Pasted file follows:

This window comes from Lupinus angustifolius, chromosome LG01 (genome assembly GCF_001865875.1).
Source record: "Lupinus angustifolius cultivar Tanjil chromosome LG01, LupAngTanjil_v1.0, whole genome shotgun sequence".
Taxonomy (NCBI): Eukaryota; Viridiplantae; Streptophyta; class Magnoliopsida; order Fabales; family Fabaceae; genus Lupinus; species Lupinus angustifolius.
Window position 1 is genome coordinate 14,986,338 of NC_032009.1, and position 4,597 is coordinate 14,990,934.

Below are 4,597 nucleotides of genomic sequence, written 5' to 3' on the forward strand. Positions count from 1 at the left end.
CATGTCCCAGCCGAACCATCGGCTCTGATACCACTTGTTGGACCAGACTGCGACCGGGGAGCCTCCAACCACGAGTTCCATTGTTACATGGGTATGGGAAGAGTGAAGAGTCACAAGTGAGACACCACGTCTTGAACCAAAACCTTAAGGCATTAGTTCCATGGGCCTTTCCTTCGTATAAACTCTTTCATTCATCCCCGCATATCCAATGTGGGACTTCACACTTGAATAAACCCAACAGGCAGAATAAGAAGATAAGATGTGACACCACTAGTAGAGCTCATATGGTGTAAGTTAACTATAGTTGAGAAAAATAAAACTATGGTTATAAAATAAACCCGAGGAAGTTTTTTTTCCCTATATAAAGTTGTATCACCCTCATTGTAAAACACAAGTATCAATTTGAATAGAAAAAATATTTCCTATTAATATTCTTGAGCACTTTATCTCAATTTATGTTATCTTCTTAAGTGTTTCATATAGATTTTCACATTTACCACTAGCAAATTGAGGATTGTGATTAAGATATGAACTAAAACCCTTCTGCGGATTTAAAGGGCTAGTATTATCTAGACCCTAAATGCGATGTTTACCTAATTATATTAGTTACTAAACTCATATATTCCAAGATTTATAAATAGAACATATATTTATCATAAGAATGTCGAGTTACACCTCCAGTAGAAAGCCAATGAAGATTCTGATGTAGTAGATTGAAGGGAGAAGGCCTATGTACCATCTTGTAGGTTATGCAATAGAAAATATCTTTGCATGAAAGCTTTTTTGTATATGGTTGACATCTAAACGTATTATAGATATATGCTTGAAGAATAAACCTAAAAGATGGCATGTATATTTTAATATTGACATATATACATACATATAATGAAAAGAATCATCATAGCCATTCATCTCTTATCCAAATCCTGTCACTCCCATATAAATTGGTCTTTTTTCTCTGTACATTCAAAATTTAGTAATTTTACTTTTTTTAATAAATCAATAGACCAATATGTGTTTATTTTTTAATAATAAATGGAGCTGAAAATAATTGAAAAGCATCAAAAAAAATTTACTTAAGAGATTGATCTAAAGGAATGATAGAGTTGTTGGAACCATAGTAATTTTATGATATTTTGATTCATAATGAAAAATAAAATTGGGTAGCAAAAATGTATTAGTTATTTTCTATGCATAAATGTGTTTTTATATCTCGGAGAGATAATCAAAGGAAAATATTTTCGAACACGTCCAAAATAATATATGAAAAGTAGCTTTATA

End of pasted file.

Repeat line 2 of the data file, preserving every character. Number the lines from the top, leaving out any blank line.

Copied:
Source record: "Lupinus angustifolius cultivar Tanjil chromosome LG01, LupAngTanjil_v1.0, whole genome shotgun sequence".